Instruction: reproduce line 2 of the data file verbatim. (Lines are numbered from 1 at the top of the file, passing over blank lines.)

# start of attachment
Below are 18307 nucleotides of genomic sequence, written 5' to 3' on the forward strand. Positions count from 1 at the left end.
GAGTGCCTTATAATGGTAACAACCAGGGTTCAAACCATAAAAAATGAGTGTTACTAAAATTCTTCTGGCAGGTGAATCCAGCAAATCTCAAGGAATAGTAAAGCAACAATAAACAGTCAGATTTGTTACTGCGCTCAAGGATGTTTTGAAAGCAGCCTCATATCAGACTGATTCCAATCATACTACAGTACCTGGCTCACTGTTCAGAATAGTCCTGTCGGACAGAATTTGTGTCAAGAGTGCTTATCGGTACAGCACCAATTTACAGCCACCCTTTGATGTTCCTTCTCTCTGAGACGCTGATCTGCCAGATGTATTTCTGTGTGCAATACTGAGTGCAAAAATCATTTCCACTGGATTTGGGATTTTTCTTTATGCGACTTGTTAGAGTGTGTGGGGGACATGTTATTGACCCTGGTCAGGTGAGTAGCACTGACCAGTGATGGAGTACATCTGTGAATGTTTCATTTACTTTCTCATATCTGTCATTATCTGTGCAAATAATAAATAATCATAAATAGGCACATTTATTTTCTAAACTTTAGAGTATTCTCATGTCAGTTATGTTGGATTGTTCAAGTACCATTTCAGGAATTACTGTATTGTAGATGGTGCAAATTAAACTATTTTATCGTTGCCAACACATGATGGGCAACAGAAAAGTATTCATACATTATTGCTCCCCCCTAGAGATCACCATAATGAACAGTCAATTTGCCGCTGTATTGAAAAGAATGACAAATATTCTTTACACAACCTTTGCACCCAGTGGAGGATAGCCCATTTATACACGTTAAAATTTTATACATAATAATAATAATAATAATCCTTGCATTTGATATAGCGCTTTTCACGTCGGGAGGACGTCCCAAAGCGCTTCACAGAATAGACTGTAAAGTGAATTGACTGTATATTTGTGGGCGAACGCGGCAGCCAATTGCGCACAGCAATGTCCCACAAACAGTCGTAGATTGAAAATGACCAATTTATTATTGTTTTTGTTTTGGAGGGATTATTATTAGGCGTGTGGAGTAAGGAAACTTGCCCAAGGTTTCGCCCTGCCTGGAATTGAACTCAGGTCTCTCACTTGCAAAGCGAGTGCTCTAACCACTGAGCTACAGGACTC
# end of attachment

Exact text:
GAGTGCCTTATAATGGTAACAACCAGGGTTCAAACCATAAAAAATGAGTGTTACTAAAATTCTTCTGGCAGGTGAATCCAGCAAATCTCAAGGAATAGTAAAGCAACAATAAACAGTCAGATTTGTTACTGCGCTCAAGGATGTTTTGAAAGCAGCCTCATATCAGACTGATTCCAATCATACTACAGTACCTGGCTCACTGTTCAGAATAGTCCTGTCGGACAGAATTTGTGTCAAGAGTGCTTATCGGTACAGCACCAATTTACAGCCACCCTTTGATGTTCCTTCTCTCTGAGACGCTGATCTGCCAGATGTATTTCTGTGTGCAATACTGAGTGCAAAAATCATTTCCACTGGATTTGGGATTTTTCTTTATGCGACTTGTTAGAGTGTGTGGGGGACATGTTATTGACCCTGGTCAGGTGAGTAGCACTGACCAGTGATGGAGTACATCTGTGAATGTTTCATTTACTTTCTCATATCTGTCATTATCTGTGCAAATAATAAATAATCATAAATAGGCACATTTATTTTCTAAACTTTAGAGTATTCTCATGTCAGTTATGTTGGATTGTTCAAGTACCATTTCAGGAATTACTGTATTGTAGATGGTGCAAATTAAACTATTTTATCGTTGCCAACACATGATGGGCAACAGAAAAGTATTCATACATTATTGCTCCCCCCTAGAGATCACCATAATGAACAGTCAATTTGCCGCTGTATTGAAAAGAATGACAAATATTCTTTACACAACCTTTGCACCCAGTGGAGGATAGCCCATTTATACACGTTAAAATTTTATACATAATAATAATAATAATAATCCTTGCATTTGATATAGCGCTTTTCACGTCGGGAGGACGTCCCAAAGCGCTTCACAGAATAGACTGTAAAGTGAATTGACTGTATATTTGTGGGCGAACGCGGCAGCCAATTGCGCACAGCAATGTCCCACAAACAGTCGTAGATTGAAAATGACCAATTTATTATTGTTTTTGTTTTGGAGGGATTATTATTAGGCGTGTGGAGTAAGGAAACTTGCCCAAGGTTTCGCCCTGCCTGGAATTGAACTCAGGTCTCTCACTTGCAAAGCGAGTGCTCTAACCACTGAGCTACAGGACTC